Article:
Weaponized GLP-1 from Platypus Could be Diabetes Treatment (Maybe)

Australian researchers discovered this. Of course they did – it’s Australia.



Okay, if you’re looking for a serious story about an experimental diabetes treatment, this ain’t it. If, instead, you’re looking for a story about something really weird in nature that may, or may not, benefit people with diabetes down the road, read on.


According to an Australian Broadcasting Corporation News report, Australian researchers have somehow (don’t ask me how) discovered that platypus harbor a special form of the hormone GLP-1 in little spurs in their hind legs.

Okay, a quick scientific explanation until we get back to the awesomeness of the platypus: GLP-1 is a naturally occurring hormone that helps the body secrete insulin and boost insulin sensitivity. Recently, drug companies have been producing GLP-1 drugs as a treatment for Type 2 diabetes.

Anyway, there are a lot of creatures running around with unusual forms of GLP-1, including gila lizards and sea snails. Usually, the GLP-1 found in nature degrades quickly and isn’t much use as a medicine. However, platypus use GLP-1 both in digestion and as a weapon, and this weaponized GLP-1 takes a long time to break down. That slow clock for GLP-1 degradation has got the attention of researchers.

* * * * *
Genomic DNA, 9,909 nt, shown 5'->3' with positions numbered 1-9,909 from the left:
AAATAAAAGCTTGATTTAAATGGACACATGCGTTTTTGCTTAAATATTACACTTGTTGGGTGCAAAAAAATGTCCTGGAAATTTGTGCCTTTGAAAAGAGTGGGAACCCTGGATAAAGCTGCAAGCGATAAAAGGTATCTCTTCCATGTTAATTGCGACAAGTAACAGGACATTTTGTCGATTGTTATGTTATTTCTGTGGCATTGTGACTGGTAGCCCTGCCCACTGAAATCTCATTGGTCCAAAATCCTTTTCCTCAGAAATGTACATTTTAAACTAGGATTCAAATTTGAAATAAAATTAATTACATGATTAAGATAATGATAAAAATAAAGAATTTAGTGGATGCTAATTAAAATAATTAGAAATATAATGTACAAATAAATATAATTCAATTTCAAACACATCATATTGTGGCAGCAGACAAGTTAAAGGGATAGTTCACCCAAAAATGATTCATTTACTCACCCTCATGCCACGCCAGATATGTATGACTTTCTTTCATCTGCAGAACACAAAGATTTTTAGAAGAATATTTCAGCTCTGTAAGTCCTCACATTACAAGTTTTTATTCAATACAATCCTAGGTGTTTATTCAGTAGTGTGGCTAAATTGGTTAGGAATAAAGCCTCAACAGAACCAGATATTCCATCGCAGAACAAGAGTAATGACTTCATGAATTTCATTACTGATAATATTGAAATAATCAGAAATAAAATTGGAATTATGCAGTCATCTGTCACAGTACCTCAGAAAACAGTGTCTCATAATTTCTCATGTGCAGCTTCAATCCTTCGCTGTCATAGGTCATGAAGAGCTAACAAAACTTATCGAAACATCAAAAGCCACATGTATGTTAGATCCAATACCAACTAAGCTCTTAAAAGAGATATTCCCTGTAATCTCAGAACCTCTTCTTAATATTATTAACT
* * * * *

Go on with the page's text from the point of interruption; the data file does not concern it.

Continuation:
By the way, if you’re wondering, rival platypus assault each other with this weaponized GLP-1 during mating season. It sounds extremely cute, unless you’re actually assaulted by a platypus.


So the headline for the ABC report says “Platypus venom could treat type 2 diabetes, Adelaide researchers find”, but at the moment that just sounds like pure speculation. The researchers say they first want to see what this platypus GLP-1 will do when given to other animals. It sounds like we’re a long way off until they are prepping this hormone for retail sales.

If this treatment is successfully developed, however, there’s nothing saying it couldn’t help at least some people with Type 1 diabetes. Currently, researchers are studying whether current GLP-1 treatments could help treat Type 1 diabetes, presumably in the early stages of the condition.

If there were ever an animal that weirdly held the key to a diabetes treatment, the platypus seems like a good candidate. After all, as Robin Williams points out in the clip below, it is one of the weirdest animals in existence:

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Craig Idlebrook is managing editor for Insulin Nation and Type 2 Nation. He's written about health policy, environmental health, community health, and maternal health for over 25 publications. You can reach him at cidlebrook@epscomm.com.